By A.J. Higgins
Maine Public news story
For more than 40 years, development proposals in Maine’s unorganized townships have been handled in a fairly straightforward way: new construction had to be located within one road mile of a similar existing development, such as a group of cabins for rent or a canoe rental shop.
But rule changes before the state’s Land Use Planning Commission (LUPC) could affect more than two million acres of land in northern and western Maine. Nearly 100 people packed a private banquet hall in Brewer Wednesday for the only public hearing LUPC has scheduled prior to an expected vote on the plan this fall.
The so-called one mile adjacency rule has worked well, according to many residents of the unorganized territories. But developers who are eager to profit from increased recreational activity in the Katahdin, Jackman and Monson areas would prefer to see different measures used. They propose new developments be allowed 10 miles from rural hubs and two miles from public roads.
“This is going to sequester a couple of million acres of unorganized territory land pretty well dedicated and open to commercial and subdivision development and I think that is a much huger footprint than the current system,” Roger Merchant said.
Merchant is a former forester and member of the University of Maine’s Cooperative Extension. He said that the proposal before the panel seems to broadly encourage strip development along the state’s scenic byways. He also said he’s baffled by the commission’s two-year effort to rewrite development rules, which he says have served the state well for decades.
“What’s the big wave coming for rural Maine that’s going to require this much dedication of land specific for development? I didn’t see it in the literature,” Merchant said. “If the LUPC has some information that we don’t have about what’s coming for rural development that’s going to require this extensive scope and scale, I’d like to see that information.”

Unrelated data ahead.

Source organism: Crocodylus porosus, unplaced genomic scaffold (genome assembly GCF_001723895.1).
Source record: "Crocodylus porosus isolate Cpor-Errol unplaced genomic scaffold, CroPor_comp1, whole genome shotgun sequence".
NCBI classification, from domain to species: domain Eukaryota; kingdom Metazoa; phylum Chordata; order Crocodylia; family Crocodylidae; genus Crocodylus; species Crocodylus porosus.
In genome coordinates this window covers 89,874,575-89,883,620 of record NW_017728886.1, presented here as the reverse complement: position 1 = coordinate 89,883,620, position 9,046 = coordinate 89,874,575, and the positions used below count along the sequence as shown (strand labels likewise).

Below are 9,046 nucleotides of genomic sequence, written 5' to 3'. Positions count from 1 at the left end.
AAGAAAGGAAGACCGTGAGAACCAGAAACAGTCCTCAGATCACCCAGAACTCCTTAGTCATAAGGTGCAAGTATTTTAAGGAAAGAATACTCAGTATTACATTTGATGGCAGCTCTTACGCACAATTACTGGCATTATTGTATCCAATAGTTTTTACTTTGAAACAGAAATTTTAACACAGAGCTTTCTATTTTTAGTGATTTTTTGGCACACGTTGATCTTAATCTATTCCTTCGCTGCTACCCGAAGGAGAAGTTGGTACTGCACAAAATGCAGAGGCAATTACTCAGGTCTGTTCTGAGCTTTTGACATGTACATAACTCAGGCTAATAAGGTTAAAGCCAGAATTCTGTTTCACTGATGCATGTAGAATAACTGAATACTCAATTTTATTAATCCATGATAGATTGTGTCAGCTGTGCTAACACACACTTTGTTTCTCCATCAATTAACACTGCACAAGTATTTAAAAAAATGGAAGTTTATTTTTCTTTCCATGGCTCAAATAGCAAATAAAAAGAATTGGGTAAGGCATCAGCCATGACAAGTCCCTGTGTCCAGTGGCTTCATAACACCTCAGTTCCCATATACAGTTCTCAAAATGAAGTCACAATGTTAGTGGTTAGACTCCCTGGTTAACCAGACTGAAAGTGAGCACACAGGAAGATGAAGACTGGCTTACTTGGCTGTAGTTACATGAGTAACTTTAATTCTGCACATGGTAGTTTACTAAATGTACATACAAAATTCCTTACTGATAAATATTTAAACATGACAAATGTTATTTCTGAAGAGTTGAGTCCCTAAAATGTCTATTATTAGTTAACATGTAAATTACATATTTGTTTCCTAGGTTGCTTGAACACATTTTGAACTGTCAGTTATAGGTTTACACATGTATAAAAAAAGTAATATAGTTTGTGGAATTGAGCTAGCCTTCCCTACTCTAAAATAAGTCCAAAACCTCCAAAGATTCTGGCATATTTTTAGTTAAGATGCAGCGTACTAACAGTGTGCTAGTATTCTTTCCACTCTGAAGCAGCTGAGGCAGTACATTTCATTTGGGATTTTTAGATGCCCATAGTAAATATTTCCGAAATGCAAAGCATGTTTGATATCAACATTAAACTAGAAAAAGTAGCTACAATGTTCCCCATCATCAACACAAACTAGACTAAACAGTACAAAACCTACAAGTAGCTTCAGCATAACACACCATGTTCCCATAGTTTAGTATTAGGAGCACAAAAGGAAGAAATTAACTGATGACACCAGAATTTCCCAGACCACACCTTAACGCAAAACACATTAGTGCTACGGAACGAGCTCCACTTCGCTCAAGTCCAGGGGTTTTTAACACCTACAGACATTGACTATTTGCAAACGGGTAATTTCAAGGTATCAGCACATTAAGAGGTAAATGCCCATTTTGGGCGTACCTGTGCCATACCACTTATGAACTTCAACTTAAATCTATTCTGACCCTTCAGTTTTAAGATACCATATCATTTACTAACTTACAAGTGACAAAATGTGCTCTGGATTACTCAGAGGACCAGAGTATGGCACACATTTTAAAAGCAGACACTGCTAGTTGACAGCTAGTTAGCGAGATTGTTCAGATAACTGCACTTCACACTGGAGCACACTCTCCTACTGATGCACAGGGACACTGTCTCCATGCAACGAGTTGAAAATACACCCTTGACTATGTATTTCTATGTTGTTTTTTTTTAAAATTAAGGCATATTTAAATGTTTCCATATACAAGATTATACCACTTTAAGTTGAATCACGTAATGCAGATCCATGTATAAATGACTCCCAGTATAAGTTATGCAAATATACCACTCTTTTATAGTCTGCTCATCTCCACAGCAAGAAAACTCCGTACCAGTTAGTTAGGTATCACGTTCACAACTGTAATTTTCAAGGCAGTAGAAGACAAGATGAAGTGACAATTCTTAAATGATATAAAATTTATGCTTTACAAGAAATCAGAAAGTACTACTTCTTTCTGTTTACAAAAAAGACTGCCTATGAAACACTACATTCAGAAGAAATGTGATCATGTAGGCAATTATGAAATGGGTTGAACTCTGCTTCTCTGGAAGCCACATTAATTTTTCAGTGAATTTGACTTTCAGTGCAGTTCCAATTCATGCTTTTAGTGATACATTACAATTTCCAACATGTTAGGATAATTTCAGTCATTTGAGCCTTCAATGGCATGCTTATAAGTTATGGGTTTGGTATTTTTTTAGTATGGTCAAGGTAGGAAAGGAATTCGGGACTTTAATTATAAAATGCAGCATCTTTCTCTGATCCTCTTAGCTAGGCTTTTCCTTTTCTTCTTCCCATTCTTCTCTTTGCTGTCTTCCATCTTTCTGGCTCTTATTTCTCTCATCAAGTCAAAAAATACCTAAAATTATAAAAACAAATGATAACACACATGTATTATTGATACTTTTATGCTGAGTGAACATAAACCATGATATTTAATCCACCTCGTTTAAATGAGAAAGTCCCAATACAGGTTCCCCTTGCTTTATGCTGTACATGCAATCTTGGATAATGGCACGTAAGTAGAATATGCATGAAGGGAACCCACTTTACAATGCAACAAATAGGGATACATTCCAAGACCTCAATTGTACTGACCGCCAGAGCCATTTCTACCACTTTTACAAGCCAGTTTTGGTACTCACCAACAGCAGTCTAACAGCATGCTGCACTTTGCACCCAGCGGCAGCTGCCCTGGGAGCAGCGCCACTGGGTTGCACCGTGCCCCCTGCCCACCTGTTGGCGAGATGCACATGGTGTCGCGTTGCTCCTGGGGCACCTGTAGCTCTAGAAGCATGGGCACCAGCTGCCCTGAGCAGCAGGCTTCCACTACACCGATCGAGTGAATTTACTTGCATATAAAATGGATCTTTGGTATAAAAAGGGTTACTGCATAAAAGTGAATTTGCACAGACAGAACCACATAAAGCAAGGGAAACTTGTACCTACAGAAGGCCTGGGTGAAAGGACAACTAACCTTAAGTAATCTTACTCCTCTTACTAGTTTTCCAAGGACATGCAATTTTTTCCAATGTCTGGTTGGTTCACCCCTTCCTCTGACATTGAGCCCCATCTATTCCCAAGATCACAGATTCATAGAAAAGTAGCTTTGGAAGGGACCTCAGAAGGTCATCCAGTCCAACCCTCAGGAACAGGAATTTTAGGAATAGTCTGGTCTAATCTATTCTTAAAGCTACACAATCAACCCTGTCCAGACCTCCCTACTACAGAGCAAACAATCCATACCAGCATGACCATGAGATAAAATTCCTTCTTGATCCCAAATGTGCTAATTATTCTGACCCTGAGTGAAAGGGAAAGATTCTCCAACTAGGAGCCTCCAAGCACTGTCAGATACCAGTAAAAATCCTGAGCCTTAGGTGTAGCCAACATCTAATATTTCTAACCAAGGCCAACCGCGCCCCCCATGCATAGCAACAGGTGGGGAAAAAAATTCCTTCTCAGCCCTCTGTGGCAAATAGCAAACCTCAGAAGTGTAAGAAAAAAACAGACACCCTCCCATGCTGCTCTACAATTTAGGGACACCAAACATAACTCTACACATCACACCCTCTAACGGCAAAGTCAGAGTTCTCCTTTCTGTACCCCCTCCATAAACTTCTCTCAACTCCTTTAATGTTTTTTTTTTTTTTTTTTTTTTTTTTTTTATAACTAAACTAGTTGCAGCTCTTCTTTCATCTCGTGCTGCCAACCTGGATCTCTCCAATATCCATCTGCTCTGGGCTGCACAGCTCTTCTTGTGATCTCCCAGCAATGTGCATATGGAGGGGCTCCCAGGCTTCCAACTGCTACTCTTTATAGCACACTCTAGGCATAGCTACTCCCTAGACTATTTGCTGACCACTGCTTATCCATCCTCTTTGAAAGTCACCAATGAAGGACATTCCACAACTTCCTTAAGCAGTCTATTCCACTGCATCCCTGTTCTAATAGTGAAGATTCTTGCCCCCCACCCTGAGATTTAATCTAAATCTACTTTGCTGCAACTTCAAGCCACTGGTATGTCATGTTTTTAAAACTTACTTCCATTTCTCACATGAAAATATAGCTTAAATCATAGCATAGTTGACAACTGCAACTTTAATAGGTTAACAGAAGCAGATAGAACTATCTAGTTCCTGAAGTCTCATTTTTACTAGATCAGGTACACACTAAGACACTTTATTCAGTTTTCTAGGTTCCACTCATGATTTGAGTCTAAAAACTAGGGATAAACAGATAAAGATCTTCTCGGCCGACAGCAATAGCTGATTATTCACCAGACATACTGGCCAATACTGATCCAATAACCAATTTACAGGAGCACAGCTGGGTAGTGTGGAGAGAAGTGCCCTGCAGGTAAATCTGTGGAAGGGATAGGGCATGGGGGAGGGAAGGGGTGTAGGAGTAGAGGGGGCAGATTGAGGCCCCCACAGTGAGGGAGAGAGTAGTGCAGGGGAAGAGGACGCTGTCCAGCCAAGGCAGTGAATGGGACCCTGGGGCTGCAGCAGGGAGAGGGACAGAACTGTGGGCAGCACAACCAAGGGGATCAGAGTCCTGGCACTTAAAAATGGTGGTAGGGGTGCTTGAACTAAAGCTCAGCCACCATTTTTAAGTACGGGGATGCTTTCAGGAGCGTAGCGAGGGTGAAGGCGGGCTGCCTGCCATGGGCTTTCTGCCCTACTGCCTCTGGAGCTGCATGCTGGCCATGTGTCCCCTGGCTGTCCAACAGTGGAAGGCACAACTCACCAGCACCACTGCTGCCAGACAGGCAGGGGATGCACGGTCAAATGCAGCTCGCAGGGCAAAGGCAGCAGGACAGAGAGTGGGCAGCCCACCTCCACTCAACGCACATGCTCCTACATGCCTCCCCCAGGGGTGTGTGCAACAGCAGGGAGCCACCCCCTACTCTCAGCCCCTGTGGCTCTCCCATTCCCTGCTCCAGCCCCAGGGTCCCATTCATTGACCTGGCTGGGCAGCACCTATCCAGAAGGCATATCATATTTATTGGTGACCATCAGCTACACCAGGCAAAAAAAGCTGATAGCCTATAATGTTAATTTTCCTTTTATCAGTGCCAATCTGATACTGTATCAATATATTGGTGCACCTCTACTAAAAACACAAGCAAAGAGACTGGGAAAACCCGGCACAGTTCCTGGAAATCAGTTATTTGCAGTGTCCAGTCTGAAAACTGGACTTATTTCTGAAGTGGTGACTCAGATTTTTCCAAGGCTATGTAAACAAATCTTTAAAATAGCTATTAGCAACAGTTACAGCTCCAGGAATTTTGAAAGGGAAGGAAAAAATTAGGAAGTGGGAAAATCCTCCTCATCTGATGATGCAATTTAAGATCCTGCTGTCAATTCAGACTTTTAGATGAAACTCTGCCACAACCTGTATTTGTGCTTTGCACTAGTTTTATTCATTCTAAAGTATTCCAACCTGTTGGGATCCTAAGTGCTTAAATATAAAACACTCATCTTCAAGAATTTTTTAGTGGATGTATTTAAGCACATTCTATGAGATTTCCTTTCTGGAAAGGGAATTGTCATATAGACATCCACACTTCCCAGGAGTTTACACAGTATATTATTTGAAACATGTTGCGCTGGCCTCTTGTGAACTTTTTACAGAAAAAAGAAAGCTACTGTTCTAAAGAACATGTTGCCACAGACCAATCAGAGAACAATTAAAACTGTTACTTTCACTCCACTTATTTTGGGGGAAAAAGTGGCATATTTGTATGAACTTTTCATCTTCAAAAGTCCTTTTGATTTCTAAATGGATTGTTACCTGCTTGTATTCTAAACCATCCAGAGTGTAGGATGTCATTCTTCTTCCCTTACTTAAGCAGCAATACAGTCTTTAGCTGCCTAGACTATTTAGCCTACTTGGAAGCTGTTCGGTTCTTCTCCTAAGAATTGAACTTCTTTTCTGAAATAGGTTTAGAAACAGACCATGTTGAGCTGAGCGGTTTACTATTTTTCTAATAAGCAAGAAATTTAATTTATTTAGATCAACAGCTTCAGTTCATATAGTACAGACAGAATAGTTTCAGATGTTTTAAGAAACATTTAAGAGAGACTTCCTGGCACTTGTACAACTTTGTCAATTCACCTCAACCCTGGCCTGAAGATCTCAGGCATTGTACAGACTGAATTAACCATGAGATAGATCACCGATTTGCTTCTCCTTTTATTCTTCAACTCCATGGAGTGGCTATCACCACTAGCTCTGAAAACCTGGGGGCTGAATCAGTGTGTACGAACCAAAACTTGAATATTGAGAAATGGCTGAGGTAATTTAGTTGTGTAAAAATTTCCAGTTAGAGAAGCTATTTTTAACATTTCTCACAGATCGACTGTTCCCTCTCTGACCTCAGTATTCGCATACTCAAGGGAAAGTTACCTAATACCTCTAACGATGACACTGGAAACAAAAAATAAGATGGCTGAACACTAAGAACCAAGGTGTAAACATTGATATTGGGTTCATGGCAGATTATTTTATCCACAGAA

Others at the hearing expressed fears about how food trucks, or camping supply stores and other tourism related businesses, could change the “wilderness flavor” of the unorganized territories.
Hawk Metheny, regional director for the Appalachian Trail Conservancy, said his organization would not support development near its trail heads.
“Trailheads are the access to the Appalachian Trail from a road, it’s really the beginning of a visitor’s experience on the AT,” he said. “They drive up, they park their car, they load their pack, they read the signs. It’s the transition zone from the more developed world into the less developed experience, and if there were more development around those trailheads there would be less of that distinction from one zone to the other.”
According to LUPC staffers, the proposed rules would not alter environmental rules or conservation easements that are now in place. And they say the existing rules need to be reconsidered.
“The one-mile-rule provides a valuable tool for the commission, but it also doesn’t do everything that the commission needs it to do,” said Commission Director Nick Livesay.
“For instance, the one-mile-rule of thumb can actually facilitate sprawl, that’s the term that was used in 1983. In 1997 and more recently you hear references to leapfrogging development as a real problem that can be associated with the one-mile rule of thumb.”
But environmental activists are critical of the proposed changes. Cathy Johnson of The Natural Resources Council of Maine says the proposed rules will fragment forests and wildlife habitat.
“In addition to the 10-mile sprawl outside of towns, they’re going to allow large lot subdivisions, which the Legislature abolished in 2001. They’re going to bring that back,” Johnson said.
The LUPC will continue to accept written comments throughout the summer and tentatively plans to act on the proposal in the fall.